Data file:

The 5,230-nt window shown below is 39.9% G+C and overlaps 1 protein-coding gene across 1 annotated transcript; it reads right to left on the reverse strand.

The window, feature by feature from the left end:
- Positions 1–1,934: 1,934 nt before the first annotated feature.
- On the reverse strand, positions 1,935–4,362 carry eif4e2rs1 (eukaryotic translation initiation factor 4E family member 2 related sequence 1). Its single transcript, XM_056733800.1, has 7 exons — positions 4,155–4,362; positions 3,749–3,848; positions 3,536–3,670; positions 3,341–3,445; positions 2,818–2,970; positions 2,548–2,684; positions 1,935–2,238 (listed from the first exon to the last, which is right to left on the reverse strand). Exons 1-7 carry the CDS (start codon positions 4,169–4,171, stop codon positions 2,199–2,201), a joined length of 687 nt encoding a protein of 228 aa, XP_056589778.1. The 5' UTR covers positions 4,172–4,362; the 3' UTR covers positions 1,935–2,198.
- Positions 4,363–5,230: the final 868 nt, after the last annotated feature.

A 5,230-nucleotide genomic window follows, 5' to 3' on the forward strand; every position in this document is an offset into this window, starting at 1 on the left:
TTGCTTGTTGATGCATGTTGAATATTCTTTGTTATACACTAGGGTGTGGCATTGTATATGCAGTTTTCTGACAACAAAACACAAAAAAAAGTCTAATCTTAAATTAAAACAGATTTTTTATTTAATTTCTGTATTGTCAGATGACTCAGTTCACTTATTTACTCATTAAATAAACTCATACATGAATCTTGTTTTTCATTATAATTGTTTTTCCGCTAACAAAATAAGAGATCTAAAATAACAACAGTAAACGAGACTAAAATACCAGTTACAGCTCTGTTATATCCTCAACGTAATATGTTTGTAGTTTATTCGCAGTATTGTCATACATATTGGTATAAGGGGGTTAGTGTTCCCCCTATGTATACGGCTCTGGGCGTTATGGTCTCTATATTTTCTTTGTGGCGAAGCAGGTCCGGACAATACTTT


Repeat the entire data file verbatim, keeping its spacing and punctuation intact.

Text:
The 5,230-nt window shown below is 39.9% G+C and overlaps 1 protein-coding gene across 1 annotated transcript; it reads right to left on the reverse strand.

The window, feature by feature from the left end:
- Positions 1–1,934: 1,934 nt before the first annotated feature.
- On the reverse strand, positions 1,935–4,362 carry eif4e2rs1 (eukaryotic translation initiation factor 4E family member 2 related sequence 1). Its single transcript, XM_056733800.1, has 7 exons — positions 4,155–4,362; positions 3,749–3,848; positions 3,536–3,670; positions 3,341–3,445; positions 2,818–2,970; positions 2,548–2,684; positions 1,935–2,238 (listed from the first exon to the last, which is right to left on the reverse strand). Exons 1-7 carry the CDS (start codon positions 4,169–4,171, stop codon positions 2,199–2,201), a joined length of 687 nt encoding a protein of 228 aa, XP_056589778.1. The 5' UTR covers positions 4,172–4,362; the 3' UTR covers positions 1,935–2,198.
- Positions 4,363–5,230: the final 868 nt, after the last annotated feature.

A 5,230-nucleotide genomic window follows, 5' to 3' on the forward strand; every position in this document is an offset into this window, starting at 1 on the left:
TTGCTTGTTGATGCATGTTGAATATTCTTTGTTATACACTAGGGTGTGGCATTGTATATGCAGTTTTCTGACAACAAAACACAAAAAAAAGTCTAATCTTAAATTAAAACAGATTTTTTATTTAATTTCTGTATTGTCAGATGACTCAGTTCACTTATTTACTCATTAAATAAACTCATACATGAATCTTGTTTTTCATTATAATTGTTTTTCCGCTAACAAAATAAGAGATCTAAAATAACAACAGTAAACGAGACTAAAATACCAGTTACAGCTCTGTTATATCCTCAACGTAATATGTTTGTAGTTTATTCGCAGTATTGTCATACATATTGGTATAAGGGGGTTAGTGTTCCCCCTATGTATACGGCTCTGGGCGTTATGGTCTCTATATTTTCTTTGTGGCGAAGCAGGTCCGGACAATACTTT